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akṣo na cakryoḥ śūra bṛhan RV.6.24.3a.
arāṇāṃ na caramas tad eṣām RV.8.20.14c.
āśuṃ na cakraṃ rathyeva raṃhyā RV.4.1.3b; KS.26.11b.
aśvāso na caṅkramata RV.8.55.4c.
aśvo na cakrado vṛṣā RV.9.64.3a; SV.2.133a; Apś.12.19.5a.
dyaur na cakradad bhiyā RV.8.7.26c.
ekān na catvāriṃśate svāhā TS.7.2.11.1; 12.1; 14.1. See ekonaca-.
gāṃ na carṣaṇīsaham RV.8.1.2b; AVś.20.85.2b; SV.2.711b; JB.3.293b.
nemiṃ na cakram arvato raghudru RV.10.61.16d.
tejo na cakṣur akṣyoḥ VS.21.48c; MS.3.11.5c: 147.2; TB.2.6.14.1c.
yasyāpamṛtyur na ca mṛtyuḥ RVKh.10.142.10c (M"uller's edition).
yavaṃ na carkṛṣad vṛṣā RV.1.176.2d.
agninā varuṇena ca # AVP.3.3.2d. Cf. mitreṇa varu-.
agnīc cātvāle vasatīvarībhiḥ pratyupatiṣṭhāsai hotṛcamasena ca # śB.3.9.3.16; Kś.9.3.6.
anuhāya tapasā manyunā ca (AVP. cota, but the word uta properly belongs to the next pāda) # AVś.5.18.9c; AVP.9.18.2c.
anena ca tvā prīṇāmy anena ca # śB.9.3.2.5.
anena ca tvābhiṣiñcāmy anena ca # śB.9.3.2.5.
antarā mitrāvaruṇā carantī # VS.29.6a; TS.5.1.11.2a; MS.3.16.2a: 184.8; KSA.6.2a.
araṇyeṣu jarbhurāṇā caranti # RV.1.163.11d; VS.29.22d; TS.4.6.7.4d; KSA.6.3d.
arpitāḥ ṣaṣṭir na calācalāsaḥ # RV.1.164.48d; N.4.27. See ṣaṣṭiś ca khīlā.
avartayat sūryo na cakram # RV.2.11.20c.
aśrāyi yajñaḥ sūrye na cakṣuḥ # RV.6.11.5d; TB.2.4.3.2d.
aśvena ca rathena ca vajrī # TS.4.4.8.1.
asyāṃ tvā dhruvāyāṃ madhyamāyāṃ pratiṣṭhāyāṃ diśi sādhyāś cāptyāś ca devāḥ ṣaḍbhiś caiva pañcaviṃśair ahobhir abhiṣiñcantv etena ca tṛcenaitena ca yajuṣaitābhiś ca vyāhṛtibhī rājyāya māhārājyādhipatyāya svāvaśyāyādhiṣṭhāya # AB.8.19.1.
āpaś ca mitraṃ dhiṣaṇā ca sādhan # RV.1.96.1c; MS.4.10.6c: 157.13.
āpūryā sthā mā pūrayata prajayā ca dhanena ca # TS.3.2.5.5; Aś.6.12.4. P: āpūryā sthā mā pūrayata Apś.13.17.8. See under āpura stā.
āhaṃ dīkṣām aruham ṛtasya patnīṃ gāyatreṇa chandasā brahmaṇā ca # TS.7.1.18.2; KSA.1.9; TB.3.7.7.4; Apś.10.9.4.
indrā ha yo varuṇā cakra āpī # RV.4.41.2a.
indreṇa varuṇena candreṇa sūryeṇa ca # AVP.1.4.2a. Probably not a verse, but a gloss listing four ūhas to be applied to the word parjanyaṃ in pāda b of the preceding stanza (see Zehnder's edition of kāṇḍa 2, p. 253).
īkṣeṇyāso ahyo na cāravaḥ # RV.9.77.3c.
ugreṇa ca devena ca kṣiptasya # AVP.15.17.1a.
udīcyāṃ tvā diśi viśve devāḥ ṣaḍbhiś caiva pañcaviṃśair ahobhir abhiṣiñcantv etena ca tṛceṇaitena ca yajuṣaitābhiś ca vyāhṛtibhir vairājyāya # AB.8.19.1. Cf. viśve devā udīcyāṃ.
udgātar apa tvā vṛṇe śatena ca niṣkeṇa cāśvo ma udgāsyati # Lś.9.9.19.
udgātar upa tvā hvaye śatena caiva niṣkeṇa ca tvam eva ma udgāsyasi # Lś.9.9.21.
upec chivena cakṣuṣā # śś.8.11.14a.
ūrubhyāṃ jaghanena ca # AVP.1.112.5b.
ūrdhvāyāṃ tvā diśi marutaś cāṅgirasaś ca devāḥ ṣaḍbhiś caiva pañcaviṃśair ahobhir abhiṣiñcantv etena ca tṛcenaitena ca yajuṣaitābhiś ca vyāhṛtibhiḥ pārāmeṣṭhyāya # AB.8.19.1.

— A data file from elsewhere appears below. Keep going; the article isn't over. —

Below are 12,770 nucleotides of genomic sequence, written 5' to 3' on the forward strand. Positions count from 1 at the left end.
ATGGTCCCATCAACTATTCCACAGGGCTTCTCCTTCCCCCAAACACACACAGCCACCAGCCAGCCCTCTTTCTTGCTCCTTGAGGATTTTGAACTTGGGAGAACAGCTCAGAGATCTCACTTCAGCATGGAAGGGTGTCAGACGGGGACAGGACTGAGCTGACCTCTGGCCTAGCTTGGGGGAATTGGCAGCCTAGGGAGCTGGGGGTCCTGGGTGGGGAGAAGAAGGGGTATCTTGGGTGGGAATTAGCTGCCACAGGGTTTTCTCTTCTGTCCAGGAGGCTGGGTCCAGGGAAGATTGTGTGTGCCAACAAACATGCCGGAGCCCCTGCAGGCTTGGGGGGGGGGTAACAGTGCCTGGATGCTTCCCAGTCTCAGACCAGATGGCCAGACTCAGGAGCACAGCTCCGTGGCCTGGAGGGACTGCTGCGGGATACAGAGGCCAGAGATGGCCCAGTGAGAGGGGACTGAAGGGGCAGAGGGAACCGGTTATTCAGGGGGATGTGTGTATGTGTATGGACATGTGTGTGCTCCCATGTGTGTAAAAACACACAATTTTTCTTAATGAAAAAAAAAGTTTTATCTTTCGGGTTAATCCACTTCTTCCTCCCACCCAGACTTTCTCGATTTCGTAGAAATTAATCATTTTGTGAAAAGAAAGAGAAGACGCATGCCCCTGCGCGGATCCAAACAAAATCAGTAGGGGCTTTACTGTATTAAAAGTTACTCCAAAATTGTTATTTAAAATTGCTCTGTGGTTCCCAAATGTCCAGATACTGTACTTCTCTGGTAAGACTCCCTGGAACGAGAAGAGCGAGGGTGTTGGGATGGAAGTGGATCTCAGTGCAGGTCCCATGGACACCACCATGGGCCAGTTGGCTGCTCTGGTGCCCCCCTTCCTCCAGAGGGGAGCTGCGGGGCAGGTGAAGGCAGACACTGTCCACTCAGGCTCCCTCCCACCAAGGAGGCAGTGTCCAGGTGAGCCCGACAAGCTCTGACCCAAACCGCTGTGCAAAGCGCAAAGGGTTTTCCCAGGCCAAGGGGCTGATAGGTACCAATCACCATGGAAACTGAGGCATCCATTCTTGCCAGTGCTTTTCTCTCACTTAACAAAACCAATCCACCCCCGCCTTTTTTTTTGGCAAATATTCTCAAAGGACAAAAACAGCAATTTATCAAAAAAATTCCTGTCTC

ṛju marteṣu vṛjinā ca paśyan # RV.4.1.17d; 6.51.2c; 7.60.2d.
ṛṇor akṣaṃ na cakryoḥ # RV.1.30.14c; AVś.20.122.2c; SV.2.435c.
ekonacatvāriṃśate svāhā # KSA.2.1,2,4. See ekān na ca-.
evā me aśvinā cakṣuḥ # AVP.2.81.4c. Cf. next, and tāvan me.
kāṅkṣata nābhikṛntanena stanapratidhānena ca # GG.2.7.17.
kṣīreṇa codakena ca # TA.6.4.1d.
garbhaṃ dadhānām ṛtunā carantīm # AVP.6.10.1d.
gītyā stomena saha prastāvena ca # GB.1.5.24d.
gobhir yavaṃ na carkṛṣat # RV.1.23.15c.
cakṣuṣā hṛdayena ca # AVś.5.21.2b.
candreṇa sūryeṇa ca # AVP.1.4.2b.
tād evedaṃ tātṛpāṇā carāmi # RV.10.95.16d; śB.11.5.1.10d.
tān anv ārohāmi tapasā brahmaṇā ca # JB.2.52d (ter). Cf. tān ā tiṣṭhati.
tāvan me aśvinā varcaḥ # AVś.3.22.4e; AVP.3.18.5c. Cf. under evā me aśvinā cakṣuḥ.
dakṣiṇasyāṃ tvā diśi rudrā devāḥ ṣaḍbhiś caiva pañcaviṃśair ahobhir abhiṣiñcantv etena ca tṛcenaitena ca yajuṣaitābhiś ca vyāhṛtibhir bhaujyāya # AB.8.19.1. See prec.
dhanyā ca dhiṣaṇā ca # śś.8.19.1.
na krodho na ca mātsaryam # RVKh.5.87.20a.
na ca vyāghrabhayaṃ na ca mṛtyubhayam # RVKh.10.142.10b (M"uller's edition).
na corabhayaṃ na ca sarpabhayam # RVKh.10.142.10a (M"uller's edition).
ni ṣa hīyatāṃ tanvā tanā ca # RV.7.104.10d; AVś.8.4.10d.
paraḥ so astu tanvā tanā ca # RV.7.104.11a; AVś.8.4.11a.
parīṃ ghṛṇā carati titviṣe śavaḥ # RV.1.52.6a.
pavitreṇa savena ca # RV.9.67.25b; AVś.6.19.3b; VS.19.43b; MS.3.11.10b: 155.17. KS.38.2b; TB.1.4.8.2b.
pārṣṇyā prapadena ca # AVś.6.42.3b.
puchena cāsyena ca # AVś.7.56.8b; AVP.4.17.2b.
punar yuvānā carathāya takṣatha # RV.4.36.3d.
pūrveṇa cāpareṇa ca # AVś.10.4.3b; AG.2.3.3b; śG.4.18.1b; PG.2.14.4b; ApMB.2.17.26b; HG.2.16.8b; MG.2.7.1b.
pṛṣṭheva vītā vṛjinā ca martān # RV.4.2.11b; TS.5.5.4.4b; KS.40.5b.
prajayā ca dhanena ca # AVś.7.33.1d; 81.3d; 14.1.48e; 19.31.7b; 64.2d; AVP.6.18.1d--9d; 6.19.1d--9d; 10.5.7b; 12.19.8d; VS.20.22e; VSK.3.3.28d; TS.4.6.3.1d; KS.4.13b; 35.3d; śB.12.9.2.9; TB.2.6.6.5e; Apś.5.14.5d; śG.2.10.3b; Kauś.36.18d; ApMB.2.6.7b; PG.3.12.10d. See āyuṣā ca.
pratīcyāṃ tvā diśy ādityā devāḥ ṣaḍbhiś caiva pañcaviṃśair ahobhir abhiṣiñcantv etena ca tṛcenaitena ca yajuṣaitābhiś ca vyāhṛtibhiḥ svārājyāya # AB.8.19.1. Cf. prec.
pratnena dharuṇena ca # JB.2.13b.
prācyāṃ tvā diśi vasavo devāḥ ṣaḍbhiś caiva pañcaviṃśair ahobhir abhiṣiñcantv etena ca tṛcenaitena ca yajuṣaitābhiś ca vyāhṛtibhiḥ sāmrājyāya # AB.8.19.1. Cf. prec.
bhūtena gupto bhavyena cāham # AVś.17.1.29b.
manasā hṛdayena ca # AVś.3.20.9d; AVP.3.34.10d; 7.9.3b; SMB.2.2.8b.
no ghoreṇa caratābhi dhṛṣṇu # RV.10.34.14b.
mām āryanti kṛtena kartvena ca # RV.10.48.3d.
mitreṇa varuṇena ca # AVś.3.6.2d; TA.6.9.2d. Cf. agninā varu-.
yaṃ kāvyena caturo vicakra # RV.4.35.4b.
yajñaś ca tvā dakṣiṇā ca dakṣiṇe saṃdhau gopāyetām # PG.3.4.11.
yajñaś ca tvā dakṣiṇā ca śrīṇītām # KS.35.11.
yan mājihīta vayunā canānuṣak # RV.10.49.5b.
yan me manaso na priyaṃ na cakṣuṣaḥ # AVś.9.2.2a.
yamasya balinā carāmi # TB.3.7.9.8b; Apś.13.22.5b. See yamasya yena, and yena yamasya.